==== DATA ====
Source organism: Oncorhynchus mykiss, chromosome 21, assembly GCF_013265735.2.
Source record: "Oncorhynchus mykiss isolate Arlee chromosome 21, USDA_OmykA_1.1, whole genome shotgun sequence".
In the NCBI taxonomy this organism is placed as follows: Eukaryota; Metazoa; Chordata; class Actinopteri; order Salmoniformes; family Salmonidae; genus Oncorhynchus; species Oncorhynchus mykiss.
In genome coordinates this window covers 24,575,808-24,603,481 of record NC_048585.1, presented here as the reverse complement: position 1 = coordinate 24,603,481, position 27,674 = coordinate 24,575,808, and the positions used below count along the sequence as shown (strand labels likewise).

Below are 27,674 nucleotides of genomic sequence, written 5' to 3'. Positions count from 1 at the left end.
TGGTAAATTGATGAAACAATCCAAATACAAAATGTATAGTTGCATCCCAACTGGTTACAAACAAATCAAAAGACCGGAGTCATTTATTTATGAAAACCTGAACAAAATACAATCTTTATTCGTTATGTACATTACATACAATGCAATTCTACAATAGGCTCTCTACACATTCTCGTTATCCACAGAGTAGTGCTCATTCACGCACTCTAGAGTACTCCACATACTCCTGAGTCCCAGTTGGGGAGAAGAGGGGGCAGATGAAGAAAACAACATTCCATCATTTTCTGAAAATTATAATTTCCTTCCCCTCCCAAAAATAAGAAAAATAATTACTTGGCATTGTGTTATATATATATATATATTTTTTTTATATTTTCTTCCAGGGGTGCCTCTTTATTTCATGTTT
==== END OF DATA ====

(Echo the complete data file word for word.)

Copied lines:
Source organism: Oncorhynchus mykiss, chromosome 21, assembly GCF_013265735.2.
Source record: "Oncorhynchus mykiss isolate Arlee chromosome 21, USDA_OmykA_1.1, whole genome shotgun sequence".
In the NCBI taxonomy this organism is placed as follows: Eukaryota; Metazoa; Chordata; class Actinopteri; order Salmoniformes; family Salmonidae; genus Oncorhynchus; species Oncorhynchus mykiss.
In genome coordinates this window covers 24,575,808-24,603,481 of record NC_048585.1, presented here as the reverse complement: position 1 = coordinate 24,603,481, position 27,674 = coordinate 24,575,808, and the positions used below count along the sequence as shown (strand labels likewise).

Below are 27,674 nucleotides of genomic sequence, written 5' to 3'. Positions count from 1 at the left end.
TGGTAAATTGATGAAACAATCCAAATACAAAATGTATAGTTGCATCCCAACTGGTTACAAACAAATCAAAAGACCGGAGTCATTTATTTATGAAAACCTGAACAAAATACAATCTTTATTCGTTATGTACATTACATACAATGCAATTCTACAATAGGCTCTCTACACATTCTCGTTATCCACAGAGTAGTGCTCATTCACGCACTCTAGAGTACTCCACATACTCCTGAGTCCCAGTTGGGGAGAAGAGGGGGCAGATGAAGAAAACAACATTCCATCATTTTCTGAAAATTATAATTTCCTTCCCCTCCCAAAAATAAGAAAAATAATTACTTGGCATTGTGTTATATATATATATATATTTTTTTTATATTTTCTTCCAGGGGTGCCTCTTTATTTCATGTTT